AFP: Secretary of State Condoleezza Rice next week follows through on a "diplomatic surge" to involve its Arab allies in rebuilding Iraq, as part of US efforts to counter Iran's sway there.
WASHINGTON (AFP) — Secretary of State Condoleezza Rice next week follows through on a "diplomatic surge" to involve its Arab allies in rebuilding Iraq, as part of US efforts to counter Iran's sway there.
At a major conference in Kuwait on Tuesday, analysts say, Rice must overcome Arab security fears about reopening embassies in Baghdad and their reluctance to aid a post-Saddam Hussein government tilted toward Tehran.
"What Iraq now needs most, and what I will push for in Kuwait, is greater support from its neighbors," Rice told reporters on Thursday.
She is pushing fellow Arab states, which are led by Sunni Muslims, to "fulfill their promises" to increase their diplomatic, economic, social and cultural engagement with the Shiite-led Iraqi government and Shiite majority.
In welcoming Baghdad fully back to the Arab fold, Rice added, "that in and of itself will begin to shield (Iraq) from influences of Iran that are nefarious."
The conference in Kuwait will be attended by Iraq's Arab and non-Arab neighbors Iran and Turkey, UN Security Council permanent members including the United States and other Group of Eight leading industrial nations.
It will follow talks she will have on Iraq and Middle East peace in Bahrain on Monday with the foreign ministers of Egypt and Jordan and Gulf oil states Saudi Arabia, Kuwait, Bahrain, Qatar, the United Arab Emirates and Oman.
And it will come more than a week after General David Petraeus, the top US commander in Iraq, and Ryan Crocker, the US ambassador in Baghdad, testified before Congress here about Iran's alleged support for Shiite militias.
Crocker returned to Baghdad via Riyadh on Monday to urge Saudi Arabia to lead the way in reopening Arab embassies and sending ambassadors back to Baghdad, but there was no immediate sign of success.
US officials privately call the diplomatic push a "surge," an echo of last year's troop surge which is seen as having contributed to a decline in violence without leading yet to a political solution among Sunnis, Shiites and Kurds.
Analyst David Pollock said better security in Iraq and a recent crackdown on Iran-backed Shiite militias by Iraqi Prime Minister Nur al-Maliki could prompt Arab states to change course, but was he cautious about such prospects.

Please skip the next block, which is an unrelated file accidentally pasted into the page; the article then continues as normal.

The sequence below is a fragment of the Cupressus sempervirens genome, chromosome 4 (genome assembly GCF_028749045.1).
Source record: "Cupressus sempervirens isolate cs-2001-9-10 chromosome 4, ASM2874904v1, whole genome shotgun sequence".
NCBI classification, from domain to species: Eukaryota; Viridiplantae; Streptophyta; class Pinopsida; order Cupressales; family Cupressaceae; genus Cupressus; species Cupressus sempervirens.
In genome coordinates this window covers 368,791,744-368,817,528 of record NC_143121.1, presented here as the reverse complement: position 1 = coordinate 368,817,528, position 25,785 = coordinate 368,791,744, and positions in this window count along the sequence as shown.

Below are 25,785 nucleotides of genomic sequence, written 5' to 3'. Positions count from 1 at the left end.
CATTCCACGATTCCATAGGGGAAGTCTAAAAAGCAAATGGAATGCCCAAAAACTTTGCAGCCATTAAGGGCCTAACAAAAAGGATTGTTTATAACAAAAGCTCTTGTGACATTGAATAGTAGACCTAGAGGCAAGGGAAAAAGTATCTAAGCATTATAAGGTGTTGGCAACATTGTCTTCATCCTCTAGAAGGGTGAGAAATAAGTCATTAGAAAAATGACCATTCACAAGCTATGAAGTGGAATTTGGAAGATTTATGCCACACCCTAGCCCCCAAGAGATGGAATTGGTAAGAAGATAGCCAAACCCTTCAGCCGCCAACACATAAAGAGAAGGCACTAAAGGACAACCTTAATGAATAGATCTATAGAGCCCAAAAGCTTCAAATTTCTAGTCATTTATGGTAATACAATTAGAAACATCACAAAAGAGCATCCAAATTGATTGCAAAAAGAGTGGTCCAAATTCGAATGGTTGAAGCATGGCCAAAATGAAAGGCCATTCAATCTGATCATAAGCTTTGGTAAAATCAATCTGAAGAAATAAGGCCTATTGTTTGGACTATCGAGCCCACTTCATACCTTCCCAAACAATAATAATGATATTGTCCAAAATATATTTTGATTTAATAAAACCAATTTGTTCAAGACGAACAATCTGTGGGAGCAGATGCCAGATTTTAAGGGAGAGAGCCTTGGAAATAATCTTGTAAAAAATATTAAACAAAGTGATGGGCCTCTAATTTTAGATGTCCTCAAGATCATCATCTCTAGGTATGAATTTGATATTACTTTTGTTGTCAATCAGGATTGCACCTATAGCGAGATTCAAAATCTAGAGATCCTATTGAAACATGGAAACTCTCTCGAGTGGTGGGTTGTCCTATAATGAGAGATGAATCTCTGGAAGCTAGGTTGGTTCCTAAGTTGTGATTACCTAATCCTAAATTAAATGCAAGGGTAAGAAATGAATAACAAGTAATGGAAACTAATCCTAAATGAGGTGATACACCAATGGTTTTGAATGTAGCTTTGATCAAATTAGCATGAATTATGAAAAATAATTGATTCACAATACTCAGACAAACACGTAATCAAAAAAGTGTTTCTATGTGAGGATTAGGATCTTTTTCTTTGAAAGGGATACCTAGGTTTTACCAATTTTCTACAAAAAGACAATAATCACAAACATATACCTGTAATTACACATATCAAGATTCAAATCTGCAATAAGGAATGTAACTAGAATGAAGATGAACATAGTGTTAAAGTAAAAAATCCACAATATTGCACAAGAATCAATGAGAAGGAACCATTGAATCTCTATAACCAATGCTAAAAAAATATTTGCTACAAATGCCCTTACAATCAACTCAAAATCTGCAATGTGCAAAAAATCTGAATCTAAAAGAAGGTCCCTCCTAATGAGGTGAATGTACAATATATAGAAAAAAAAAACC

"There are some new fragments in the kaleidoscope that have shifted in a potentially more positive direction," said Pollock, with the Washington Institute for Near East Policy.
Although Washington faced a daunting task to draw any Shiite-led Iraqi government from its orbit with Iran, he said, Arab states could offer economic aid and debt relief to Baghdad that may make it "more grateful" to them.
Iraq owes tens of billions of dollars in debt to Kuwait, Saudi Arabia and other Arab countries that was accrued by Saddam's regime, Pollock said. And it owes Kuwait billions more in compensation claims from the 1991 Gulf war.
Rice on Thursday urged Iraq's neighbors to provide debt relief, along with reconstruction and humanitarian assistance.
"The thing that would most help Iraq right now from its neighbors is debt relief," she said.
She also urged Arab neighbors to help stop Sunni militants from crossing the borders and to ease the problem of Iraqi refugees. Three working groups on border security, energy, and refugees are due to give reports in Kuwait.
Ray Takeyh, an analyst with the Council on Foreign Relations, told PBS television Wednesday that he saw no signs of a Sunni Arab rapprochement with a Shiite-led Iraq that would drive a wedge between Iraq and Iran.
"Once the Sunni Middle East begins to grab Iraqis and essentially embrace them, then perhaps you can see some sort of a tension between Iranian Shias and Iraqi Arab Shias. But at this point, that's not there," Takeyh said.
Many analysts like former State Department policy adviser Suzanne Maloney argue that Washington in the long run must engage Tehran in a full dialogue because Tehran is "both part of the problem and the solution in Iraq."
Iran is believed to back all Shiite factions in Iraq, including those supporting Maliki.
But dialogue has been fitful, and Rice told reporters Thursday she had no plans to meet with the Iranian representative at the conference in Kuwait, which is expected to be the foreign minister Manouchehr Mottaki.
It will be the third conference with Iraq's neighbors, the first launched in Egypt in May last year and the second taking place in Turkey in November.